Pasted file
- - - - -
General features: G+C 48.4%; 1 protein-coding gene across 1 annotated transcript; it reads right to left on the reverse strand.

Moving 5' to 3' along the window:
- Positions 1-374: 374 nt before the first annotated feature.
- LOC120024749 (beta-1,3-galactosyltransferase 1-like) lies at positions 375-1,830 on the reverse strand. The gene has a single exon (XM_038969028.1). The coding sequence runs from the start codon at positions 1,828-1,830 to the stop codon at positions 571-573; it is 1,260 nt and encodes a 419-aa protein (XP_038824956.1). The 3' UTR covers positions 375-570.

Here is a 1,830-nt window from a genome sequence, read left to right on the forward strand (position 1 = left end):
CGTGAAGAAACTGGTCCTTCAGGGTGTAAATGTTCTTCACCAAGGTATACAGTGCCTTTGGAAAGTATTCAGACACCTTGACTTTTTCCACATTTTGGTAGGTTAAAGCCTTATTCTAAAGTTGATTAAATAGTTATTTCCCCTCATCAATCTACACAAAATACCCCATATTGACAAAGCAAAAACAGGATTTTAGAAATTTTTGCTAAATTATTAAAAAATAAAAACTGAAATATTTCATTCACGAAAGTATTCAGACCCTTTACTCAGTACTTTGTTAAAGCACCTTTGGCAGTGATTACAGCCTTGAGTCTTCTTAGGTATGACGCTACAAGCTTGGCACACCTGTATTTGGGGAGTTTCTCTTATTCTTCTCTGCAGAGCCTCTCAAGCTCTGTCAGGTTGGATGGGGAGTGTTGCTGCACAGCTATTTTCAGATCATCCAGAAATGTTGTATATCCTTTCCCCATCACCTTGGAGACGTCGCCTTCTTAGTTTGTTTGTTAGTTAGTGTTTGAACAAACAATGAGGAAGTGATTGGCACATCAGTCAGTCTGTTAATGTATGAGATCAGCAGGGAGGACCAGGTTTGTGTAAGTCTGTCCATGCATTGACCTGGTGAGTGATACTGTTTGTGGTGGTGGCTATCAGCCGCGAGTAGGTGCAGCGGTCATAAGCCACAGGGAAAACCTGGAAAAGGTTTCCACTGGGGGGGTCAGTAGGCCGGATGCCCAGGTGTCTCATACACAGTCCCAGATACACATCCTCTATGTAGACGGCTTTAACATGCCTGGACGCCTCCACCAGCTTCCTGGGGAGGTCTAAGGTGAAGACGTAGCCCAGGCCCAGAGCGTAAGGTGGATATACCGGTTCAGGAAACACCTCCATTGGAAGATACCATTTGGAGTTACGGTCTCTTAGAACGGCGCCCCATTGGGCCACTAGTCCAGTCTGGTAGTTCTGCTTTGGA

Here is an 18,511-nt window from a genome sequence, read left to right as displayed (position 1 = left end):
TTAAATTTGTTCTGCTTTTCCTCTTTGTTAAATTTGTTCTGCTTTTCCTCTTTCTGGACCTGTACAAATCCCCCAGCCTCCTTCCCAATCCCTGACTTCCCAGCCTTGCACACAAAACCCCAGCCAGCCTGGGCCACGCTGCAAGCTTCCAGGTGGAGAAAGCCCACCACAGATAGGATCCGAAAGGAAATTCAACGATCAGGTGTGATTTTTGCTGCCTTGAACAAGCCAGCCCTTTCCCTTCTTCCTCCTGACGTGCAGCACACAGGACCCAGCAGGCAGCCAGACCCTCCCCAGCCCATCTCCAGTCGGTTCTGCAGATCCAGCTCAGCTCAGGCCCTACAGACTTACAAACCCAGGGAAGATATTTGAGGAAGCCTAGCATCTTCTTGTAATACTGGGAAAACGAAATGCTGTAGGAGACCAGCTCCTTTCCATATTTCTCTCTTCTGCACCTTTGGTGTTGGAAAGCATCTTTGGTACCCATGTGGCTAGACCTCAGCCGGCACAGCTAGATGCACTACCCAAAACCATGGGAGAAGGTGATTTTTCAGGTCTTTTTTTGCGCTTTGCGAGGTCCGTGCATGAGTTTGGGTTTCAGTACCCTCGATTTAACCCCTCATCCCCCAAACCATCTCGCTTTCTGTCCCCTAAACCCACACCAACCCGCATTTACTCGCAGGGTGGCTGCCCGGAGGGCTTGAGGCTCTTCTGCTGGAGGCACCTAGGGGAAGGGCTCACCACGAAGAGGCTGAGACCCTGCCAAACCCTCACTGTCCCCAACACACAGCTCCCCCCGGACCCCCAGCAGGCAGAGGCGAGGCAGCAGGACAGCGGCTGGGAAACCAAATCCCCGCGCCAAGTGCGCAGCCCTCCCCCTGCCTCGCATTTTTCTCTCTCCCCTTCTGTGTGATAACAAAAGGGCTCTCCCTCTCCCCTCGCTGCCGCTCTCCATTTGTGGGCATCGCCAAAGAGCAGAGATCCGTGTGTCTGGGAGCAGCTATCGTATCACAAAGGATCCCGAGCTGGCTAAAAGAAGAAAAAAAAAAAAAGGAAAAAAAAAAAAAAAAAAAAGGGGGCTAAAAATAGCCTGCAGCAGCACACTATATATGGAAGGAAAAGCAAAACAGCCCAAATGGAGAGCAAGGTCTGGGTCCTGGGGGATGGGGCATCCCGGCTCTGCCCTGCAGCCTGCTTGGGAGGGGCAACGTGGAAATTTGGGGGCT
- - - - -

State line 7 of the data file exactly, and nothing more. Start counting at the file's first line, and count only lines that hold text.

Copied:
Here is an 18,511-nt window from a genome sequence, read left to right as displayed (position 1 = left end):